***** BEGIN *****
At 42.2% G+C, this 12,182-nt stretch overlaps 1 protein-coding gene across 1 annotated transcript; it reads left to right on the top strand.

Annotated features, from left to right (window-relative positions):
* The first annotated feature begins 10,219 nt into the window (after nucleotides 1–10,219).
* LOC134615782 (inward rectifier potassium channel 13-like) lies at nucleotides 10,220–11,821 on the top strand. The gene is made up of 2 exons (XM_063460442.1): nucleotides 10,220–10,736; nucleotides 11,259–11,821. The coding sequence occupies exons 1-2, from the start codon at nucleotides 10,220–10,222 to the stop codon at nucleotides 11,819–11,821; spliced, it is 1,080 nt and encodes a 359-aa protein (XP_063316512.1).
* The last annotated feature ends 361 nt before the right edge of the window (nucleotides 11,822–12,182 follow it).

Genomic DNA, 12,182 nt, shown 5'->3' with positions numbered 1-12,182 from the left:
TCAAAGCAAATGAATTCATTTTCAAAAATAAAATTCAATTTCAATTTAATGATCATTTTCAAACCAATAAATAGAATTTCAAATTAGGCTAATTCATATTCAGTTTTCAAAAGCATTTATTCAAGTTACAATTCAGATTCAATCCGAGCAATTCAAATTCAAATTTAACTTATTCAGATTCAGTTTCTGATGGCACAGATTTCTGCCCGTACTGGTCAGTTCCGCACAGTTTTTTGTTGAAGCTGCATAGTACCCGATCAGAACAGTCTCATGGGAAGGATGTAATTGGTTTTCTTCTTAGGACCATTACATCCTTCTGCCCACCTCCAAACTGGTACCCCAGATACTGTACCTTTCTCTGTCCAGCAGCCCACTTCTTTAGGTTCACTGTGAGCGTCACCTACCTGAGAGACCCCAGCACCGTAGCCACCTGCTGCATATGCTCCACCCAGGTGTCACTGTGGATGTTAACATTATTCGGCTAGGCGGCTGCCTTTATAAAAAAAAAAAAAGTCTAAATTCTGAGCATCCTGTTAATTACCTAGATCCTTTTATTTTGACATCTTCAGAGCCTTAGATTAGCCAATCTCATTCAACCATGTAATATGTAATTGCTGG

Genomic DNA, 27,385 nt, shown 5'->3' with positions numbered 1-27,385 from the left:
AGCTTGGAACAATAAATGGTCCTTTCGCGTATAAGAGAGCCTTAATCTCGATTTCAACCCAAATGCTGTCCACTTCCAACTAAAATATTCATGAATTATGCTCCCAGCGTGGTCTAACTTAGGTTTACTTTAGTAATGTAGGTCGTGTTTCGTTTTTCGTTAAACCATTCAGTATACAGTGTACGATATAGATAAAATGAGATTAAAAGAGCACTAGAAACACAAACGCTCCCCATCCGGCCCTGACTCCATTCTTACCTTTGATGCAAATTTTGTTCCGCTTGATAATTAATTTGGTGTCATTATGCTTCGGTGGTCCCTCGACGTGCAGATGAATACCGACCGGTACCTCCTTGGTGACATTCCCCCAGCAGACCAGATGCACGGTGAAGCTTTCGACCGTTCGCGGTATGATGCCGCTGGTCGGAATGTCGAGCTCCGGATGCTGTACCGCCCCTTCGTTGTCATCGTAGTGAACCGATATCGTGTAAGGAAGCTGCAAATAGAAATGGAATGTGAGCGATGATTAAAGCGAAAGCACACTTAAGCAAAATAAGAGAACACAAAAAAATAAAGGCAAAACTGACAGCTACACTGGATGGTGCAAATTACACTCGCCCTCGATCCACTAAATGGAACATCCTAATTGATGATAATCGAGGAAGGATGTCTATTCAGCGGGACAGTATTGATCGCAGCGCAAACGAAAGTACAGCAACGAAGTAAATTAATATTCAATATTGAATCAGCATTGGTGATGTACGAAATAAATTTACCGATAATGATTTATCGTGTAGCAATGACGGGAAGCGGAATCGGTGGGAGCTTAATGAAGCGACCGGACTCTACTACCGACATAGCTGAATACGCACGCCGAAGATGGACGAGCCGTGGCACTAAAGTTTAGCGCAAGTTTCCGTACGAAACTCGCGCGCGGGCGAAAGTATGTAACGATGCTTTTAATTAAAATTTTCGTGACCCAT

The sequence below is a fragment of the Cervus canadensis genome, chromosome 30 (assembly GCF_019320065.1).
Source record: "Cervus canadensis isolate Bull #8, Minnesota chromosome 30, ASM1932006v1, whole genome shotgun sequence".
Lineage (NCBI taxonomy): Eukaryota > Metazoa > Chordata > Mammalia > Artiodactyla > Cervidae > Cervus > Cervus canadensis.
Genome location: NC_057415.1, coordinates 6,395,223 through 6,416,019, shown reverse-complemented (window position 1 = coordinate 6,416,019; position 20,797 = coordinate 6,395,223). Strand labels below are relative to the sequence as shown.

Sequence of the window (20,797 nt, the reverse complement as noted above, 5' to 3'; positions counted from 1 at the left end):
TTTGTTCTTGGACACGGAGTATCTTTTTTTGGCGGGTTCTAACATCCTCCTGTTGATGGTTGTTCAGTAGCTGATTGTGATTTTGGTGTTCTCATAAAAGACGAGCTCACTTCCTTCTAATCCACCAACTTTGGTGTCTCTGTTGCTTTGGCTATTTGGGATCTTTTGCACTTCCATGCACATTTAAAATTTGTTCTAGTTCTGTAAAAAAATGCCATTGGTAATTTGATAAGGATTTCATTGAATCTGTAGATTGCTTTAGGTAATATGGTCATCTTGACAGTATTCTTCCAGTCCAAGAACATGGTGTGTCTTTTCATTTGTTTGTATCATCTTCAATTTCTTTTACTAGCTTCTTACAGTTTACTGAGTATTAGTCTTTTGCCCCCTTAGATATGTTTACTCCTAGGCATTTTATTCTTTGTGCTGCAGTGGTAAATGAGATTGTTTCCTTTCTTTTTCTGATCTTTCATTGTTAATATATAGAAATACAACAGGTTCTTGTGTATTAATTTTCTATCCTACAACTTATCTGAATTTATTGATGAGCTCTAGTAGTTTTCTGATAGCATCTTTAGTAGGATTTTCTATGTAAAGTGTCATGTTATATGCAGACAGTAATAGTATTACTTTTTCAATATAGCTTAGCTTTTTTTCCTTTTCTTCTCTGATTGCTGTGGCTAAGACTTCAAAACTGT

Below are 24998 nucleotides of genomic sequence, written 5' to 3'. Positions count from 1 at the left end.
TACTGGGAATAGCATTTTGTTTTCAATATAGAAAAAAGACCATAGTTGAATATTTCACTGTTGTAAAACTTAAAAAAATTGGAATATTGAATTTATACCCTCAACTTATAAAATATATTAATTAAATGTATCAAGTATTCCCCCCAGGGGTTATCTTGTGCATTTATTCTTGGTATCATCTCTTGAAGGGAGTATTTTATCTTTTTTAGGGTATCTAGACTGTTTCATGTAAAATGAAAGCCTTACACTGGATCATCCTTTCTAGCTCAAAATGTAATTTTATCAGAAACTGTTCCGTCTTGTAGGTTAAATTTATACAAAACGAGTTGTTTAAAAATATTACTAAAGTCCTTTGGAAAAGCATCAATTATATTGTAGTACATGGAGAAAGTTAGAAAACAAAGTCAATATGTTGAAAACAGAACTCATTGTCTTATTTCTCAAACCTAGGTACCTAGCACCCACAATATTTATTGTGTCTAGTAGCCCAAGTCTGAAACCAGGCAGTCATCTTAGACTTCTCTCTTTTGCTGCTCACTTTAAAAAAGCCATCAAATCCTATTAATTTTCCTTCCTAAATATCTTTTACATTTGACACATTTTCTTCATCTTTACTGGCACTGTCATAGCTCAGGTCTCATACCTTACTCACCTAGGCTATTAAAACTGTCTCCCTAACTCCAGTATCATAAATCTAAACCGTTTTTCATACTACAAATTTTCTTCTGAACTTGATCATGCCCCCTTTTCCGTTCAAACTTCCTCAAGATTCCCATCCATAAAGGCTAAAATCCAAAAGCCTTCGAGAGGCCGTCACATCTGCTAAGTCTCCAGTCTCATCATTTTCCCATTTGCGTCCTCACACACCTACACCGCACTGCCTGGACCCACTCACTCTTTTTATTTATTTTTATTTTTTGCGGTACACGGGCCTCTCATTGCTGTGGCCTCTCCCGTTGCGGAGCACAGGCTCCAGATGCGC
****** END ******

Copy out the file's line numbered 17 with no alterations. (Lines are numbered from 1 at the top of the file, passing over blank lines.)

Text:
TACTGGGAATAGCATTTTGTTTTCAATATAGAAAAAAGACCATAGTTGAATATTTCACTGTTGTAAAACTTAAAAAAATTGGAATATTGAATTTATACCCTCAACTTATAAAATATATTAATTAAATGTATCAAGTATTCCCCCCAGGGGTTATCTTGTGCATTTATTCTTGGTATCATCTCTTGAAGGGAGTATTTTATCTTTTTTAGGGTATCTAGACTGTTTCATGTAAAATGAAAGCCTTACACTGGATCATCCTTTCTAGCTCAAAATGTAATTTTATCAGAAACTGTTCCGTCTTGTAGGTTAAATTTATACAAAACGAGTTGTTTAAAAATATTACTAAAGTCCTTTGGAAAAGCATCAATTATATTGTAGTACATGGAGAAAGTTAGAAAACAAAGTCAATATGTTGAAAACAGAACTCATTGTCTTATTTCTCAAACCTAGGTACCTAGCACCCACAATATTTATTGTGTCTAGTAGCCCAAGTCTGAAACCAGGCAGTCATCTTAGACTTCTCTCTTTTGCTGCTCACTTTAAAAAAGCCATCAAATCCTATTAATTTTCCTTCCTAAATATCTTTTACATTTGACACATTTTCTTCATCTTTACTGGCACTGTCATAGCTCAGGTCTCATACCTTACTCACCTAGGCTATTAAAACTGTCTCCCTAACTCCAGTATCATAAATCTAAACCGTTTTTCATACTACAAATTTTCTTCTGAACTTGATCATGCCCCCTTTTCCGTTCAAACTTCCTCAAGATTCCCATCCATAAAGGCTAAAATCCAAAAGCCTTCGAGAGGCCGTCACATCTGCTAAGTCTCCAGTCTCATCATTTTCCCATTTGCGTCCTCACACACCTACACCGCACTGCCTGGACCCACTCACTCTTTTTATTTATTTTTATTTTTTGCGGTACACGGGCCTCTCATTGCTGTGGCCTCTCCCGTTGCGGAGCACAGGCTCCAGATGCGC